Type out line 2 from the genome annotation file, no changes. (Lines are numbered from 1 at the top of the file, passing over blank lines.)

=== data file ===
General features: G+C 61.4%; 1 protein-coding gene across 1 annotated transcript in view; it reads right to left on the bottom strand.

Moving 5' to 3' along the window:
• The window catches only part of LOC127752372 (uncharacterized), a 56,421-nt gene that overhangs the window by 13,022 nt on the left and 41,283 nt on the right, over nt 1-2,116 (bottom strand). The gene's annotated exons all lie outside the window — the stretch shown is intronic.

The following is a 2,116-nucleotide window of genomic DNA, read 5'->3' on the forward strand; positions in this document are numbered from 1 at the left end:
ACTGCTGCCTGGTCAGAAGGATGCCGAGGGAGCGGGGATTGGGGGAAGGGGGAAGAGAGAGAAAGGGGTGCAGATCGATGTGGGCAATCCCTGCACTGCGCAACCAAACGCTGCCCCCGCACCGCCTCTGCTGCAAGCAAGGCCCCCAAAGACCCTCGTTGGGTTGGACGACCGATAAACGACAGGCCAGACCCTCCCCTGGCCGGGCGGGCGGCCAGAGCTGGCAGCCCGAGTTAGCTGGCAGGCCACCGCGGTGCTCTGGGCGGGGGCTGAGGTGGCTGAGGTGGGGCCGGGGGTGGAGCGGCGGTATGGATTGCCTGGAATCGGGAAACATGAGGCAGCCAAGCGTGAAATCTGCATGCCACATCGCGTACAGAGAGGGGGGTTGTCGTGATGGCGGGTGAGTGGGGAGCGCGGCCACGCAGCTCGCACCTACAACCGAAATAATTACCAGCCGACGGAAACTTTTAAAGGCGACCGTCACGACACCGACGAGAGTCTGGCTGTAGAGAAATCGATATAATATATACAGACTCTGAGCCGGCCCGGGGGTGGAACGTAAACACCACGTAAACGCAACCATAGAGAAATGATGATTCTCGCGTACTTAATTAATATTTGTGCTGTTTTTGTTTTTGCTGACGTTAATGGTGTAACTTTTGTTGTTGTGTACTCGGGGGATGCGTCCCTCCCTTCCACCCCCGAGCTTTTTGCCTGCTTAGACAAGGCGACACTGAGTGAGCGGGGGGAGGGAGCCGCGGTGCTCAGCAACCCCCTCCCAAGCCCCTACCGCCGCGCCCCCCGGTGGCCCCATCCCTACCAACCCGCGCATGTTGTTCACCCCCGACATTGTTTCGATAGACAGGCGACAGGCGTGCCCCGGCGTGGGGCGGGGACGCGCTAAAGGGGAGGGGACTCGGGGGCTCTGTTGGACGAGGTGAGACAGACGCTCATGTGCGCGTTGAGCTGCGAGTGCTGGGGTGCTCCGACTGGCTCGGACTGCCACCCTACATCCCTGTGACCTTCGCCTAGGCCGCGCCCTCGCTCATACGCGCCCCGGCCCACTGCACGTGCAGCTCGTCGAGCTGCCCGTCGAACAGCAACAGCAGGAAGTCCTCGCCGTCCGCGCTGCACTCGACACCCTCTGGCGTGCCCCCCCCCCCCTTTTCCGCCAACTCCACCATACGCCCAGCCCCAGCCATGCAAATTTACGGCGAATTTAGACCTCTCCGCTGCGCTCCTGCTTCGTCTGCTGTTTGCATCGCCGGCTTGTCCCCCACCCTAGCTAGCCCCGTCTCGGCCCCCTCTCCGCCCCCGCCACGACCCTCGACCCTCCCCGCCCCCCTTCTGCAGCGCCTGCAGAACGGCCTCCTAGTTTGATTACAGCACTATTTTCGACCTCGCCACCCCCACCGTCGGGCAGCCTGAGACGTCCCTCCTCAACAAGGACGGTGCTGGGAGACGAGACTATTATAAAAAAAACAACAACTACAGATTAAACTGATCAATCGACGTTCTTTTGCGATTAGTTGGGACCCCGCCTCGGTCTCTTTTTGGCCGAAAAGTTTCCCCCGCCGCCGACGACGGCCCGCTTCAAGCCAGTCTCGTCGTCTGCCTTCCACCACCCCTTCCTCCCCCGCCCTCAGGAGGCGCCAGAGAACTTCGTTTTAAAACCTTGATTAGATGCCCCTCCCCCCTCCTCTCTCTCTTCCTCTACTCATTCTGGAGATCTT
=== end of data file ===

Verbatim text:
Moving 5' to 3' along the window: